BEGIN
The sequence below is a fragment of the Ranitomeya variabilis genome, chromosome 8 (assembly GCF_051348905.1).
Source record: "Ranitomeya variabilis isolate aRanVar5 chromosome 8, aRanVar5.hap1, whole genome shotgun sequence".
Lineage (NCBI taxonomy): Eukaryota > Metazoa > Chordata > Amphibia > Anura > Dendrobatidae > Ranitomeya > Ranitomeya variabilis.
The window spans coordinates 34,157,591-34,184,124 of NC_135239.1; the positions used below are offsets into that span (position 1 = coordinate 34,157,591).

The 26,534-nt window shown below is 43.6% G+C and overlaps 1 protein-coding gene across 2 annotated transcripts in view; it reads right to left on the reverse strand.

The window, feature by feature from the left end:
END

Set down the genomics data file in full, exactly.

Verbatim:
The sequence below is a fragment of the Ranitomeya variabilis genome, chromosome 8 (assembly GCF_051348905.1).
Source record: "Ranitomeya variabilis isolate aRanVar5 chromosome 8, aRanVar5.hap1, whole genome shotgun sequence".
Lineage (NCBI taxonomy): Eukaryota > Metazoa > Chordata > Amphibia > Anura > Dendrobatidae > Ranitomeya > Ranitomeya variabilis.
The window spans coordinates 34,157,591-34,184,124 of NC_135239.1; the positions used below are offsets into that span (position 1 = coordinate 34,157,591).

The 26,534-nt window shown below is 43.6% G+C and overlaps 1 protein-coding gene across 2 annotated transcripts in view; it reads right to left on the reverse strand.

The window, feature by feature from the left end: